Morning Report: Big week of data

Vital Statistics:

Stocks are higher this morning as we head into a big week for data. Bonds and MBS are down.

The upcoming week will be dominated by the CPI and the PPI inflation reports. Since we have the September FOMC meeting next week, we won’t have any Fed-speak. We will also get retail sales and consumer sentiment. Homebuilder Lennar reports earnings on Thursday.

Not residential real estate related, but important nonetheless. The contract between the United Auto Workers and the big automakers expires on September 14. This will be a new test for union strength in a tight labor market. I wrote about the changes in the labor market and the potential effects on inflation in my latest Substack article: Unions and the 2% inflation target. Check it out and please consider subscribing.

Home prices peaked in June of 2022 and apartment rents are beginning to level off as well. Rent growth rose just 0.28% year-0ver-year in August. Apartment supply is set to explode with about 1 million units under construction. We are seeing big declines in places like Austin, Phoenix, Atlanta and Las Vegas.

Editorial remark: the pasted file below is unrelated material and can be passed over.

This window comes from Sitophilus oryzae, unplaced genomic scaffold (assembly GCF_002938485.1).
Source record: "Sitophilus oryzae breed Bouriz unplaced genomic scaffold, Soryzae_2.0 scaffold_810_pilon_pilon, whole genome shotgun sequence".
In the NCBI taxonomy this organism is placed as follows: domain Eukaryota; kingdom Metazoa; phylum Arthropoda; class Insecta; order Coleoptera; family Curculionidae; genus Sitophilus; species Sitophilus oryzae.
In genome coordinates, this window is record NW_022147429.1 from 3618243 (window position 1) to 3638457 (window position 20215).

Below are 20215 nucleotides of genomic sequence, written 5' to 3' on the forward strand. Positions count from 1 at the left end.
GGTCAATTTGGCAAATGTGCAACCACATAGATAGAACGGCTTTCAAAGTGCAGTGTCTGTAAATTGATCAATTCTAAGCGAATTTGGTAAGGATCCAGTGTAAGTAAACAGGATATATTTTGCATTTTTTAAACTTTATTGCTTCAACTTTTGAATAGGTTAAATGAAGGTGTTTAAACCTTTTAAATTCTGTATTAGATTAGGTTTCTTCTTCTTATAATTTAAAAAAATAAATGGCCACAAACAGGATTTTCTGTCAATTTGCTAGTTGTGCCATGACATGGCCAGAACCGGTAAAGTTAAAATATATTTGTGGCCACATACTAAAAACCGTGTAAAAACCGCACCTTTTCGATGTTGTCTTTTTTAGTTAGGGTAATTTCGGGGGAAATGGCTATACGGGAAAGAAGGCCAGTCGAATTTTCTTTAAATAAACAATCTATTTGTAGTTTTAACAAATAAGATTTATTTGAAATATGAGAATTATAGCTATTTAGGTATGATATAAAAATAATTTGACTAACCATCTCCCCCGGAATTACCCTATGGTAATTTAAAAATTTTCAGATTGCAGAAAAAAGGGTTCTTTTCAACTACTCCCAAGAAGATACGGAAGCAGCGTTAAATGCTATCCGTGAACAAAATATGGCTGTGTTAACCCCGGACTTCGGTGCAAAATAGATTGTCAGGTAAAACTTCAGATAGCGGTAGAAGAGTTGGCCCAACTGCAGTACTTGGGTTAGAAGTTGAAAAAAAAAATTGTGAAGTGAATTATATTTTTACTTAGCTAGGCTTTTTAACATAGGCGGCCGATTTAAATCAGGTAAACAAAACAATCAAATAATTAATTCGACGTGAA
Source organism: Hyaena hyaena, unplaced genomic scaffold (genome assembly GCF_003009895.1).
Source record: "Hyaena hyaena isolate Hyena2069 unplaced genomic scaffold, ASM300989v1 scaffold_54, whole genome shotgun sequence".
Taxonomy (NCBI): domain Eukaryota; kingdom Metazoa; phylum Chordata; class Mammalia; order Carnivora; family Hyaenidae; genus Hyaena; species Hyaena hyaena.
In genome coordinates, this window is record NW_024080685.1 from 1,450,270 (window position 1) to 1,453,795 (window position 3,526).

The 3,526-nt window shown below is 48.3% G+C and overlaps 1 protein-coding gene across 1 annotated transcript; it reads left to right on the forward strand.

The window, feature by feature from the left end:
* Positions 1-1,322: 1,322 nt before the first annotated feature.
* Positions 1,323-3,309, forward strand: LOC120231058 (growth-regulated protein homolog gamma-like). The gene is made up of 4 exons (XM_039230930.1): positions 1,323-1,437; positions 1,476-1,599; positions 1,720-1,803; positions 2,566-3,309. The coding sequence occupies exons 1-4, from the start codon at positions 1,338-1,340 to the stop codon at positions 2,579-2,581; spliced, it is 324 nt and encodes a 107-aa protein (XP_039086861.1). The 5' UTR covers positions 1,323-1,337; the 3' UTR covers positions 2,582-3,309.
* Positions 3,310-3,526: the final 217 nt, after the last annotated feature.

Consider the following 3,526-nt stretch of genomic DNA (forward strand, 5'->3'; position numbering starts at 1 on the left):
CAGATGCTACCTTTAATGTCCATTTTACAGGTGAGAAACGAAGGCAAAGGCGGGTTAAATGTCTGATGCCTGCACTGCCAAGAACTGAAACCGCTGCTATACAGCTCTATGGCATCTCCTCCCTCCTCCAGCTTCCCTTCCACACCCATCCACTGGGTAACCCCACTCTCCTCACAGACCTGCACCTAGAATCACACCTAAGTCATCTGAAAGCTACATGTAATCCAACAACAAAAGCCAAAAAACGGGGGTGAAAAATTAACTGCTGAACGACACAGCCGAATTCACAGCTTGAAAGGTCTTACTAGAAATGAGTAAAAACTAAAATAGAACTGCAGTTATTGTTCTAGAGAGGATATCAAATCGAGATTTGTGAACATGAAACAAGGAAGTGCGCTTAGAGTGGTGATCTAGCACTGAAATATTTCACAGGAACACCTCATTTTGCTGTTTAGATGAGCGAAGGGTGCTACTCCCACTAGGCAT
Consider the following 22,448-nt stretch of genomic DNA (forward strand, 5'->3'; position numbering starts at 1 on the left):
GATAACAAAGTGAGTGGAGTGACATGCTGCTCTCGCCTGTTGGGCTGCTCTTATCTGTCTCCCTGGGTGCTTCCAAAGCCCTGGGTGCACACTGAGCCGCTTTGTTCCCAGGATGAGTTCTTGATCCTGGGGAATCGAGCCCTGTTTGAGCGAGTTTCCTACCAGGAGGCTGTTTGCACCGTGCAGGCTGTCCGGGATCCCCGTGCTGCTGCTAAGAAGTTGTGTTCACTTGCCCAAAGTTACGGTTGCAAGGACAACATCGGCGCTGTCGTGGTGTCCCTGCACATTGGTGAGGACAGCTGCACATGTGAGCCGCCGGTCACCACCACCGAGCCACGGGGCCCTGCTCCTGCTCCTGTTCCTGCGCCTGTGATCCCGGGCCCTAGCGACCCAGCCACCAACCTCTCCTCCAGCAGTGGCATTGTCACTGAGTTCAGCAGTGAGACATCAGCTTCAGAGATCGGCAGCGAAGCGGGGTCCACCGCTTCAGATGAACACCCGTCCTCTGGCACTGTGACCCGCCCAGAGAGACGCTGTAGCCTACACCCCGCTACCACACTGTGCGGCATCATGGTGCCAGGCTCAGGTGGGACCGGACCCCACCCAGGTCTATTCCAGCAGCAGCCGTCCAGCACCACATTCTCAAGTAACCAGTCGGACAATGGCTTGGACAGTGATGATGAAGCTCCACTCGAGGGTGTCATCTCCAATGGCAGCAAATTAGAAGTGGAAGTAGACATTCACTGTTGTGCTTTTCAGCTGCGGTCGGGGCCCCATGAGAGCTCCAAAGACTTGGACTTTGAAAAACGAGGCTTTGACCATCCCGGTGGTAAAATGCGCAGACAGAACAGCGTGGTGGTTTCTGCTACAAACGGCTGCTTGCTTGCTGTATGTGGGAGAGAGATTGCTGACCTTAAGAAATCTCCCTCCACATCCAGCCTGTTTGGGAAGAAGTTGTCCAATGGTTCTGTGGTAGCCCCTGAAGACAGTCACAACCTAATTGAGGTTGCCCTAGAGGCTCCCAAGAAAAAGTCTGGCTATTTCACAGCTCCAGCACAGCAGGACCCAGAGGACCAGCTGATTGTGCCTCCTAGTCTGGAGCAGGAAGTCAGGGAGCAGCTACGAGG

Multi-fam housing starts are beginning to decline as high interest rates discourage construction.

Interesting article about how mortgage lenders treat student loan debt. The Obama-era student loan repayment plan allows borrowers to limit their student loan repayments to just 10% of discretionary income. This means that their DTI ratios are actually higher than they appear. Don’t forget student loan payments are resuming as well.

Nick Timaros of the Wall Street Journal (who has a reputation for understanding the Fed better than most) thinks the psychology of the Fed is changing. For the past year, the Fed has been unanimous that the risk to the economy is tightening too little, not too much. The balance of risks is changing, and more FOMC members are worrying about tightening too much, potentially causing a recession or financial turmoil,

“The risk of inflation staying higher for longer must now be weighed against the risk that an overly restrictive stance of monetary policy will lead to a greater slowdown than is needed to restore price stability,” said Boston Fed President Susan Collins in a speech last week. “This phase of our policy cycle requires patience.”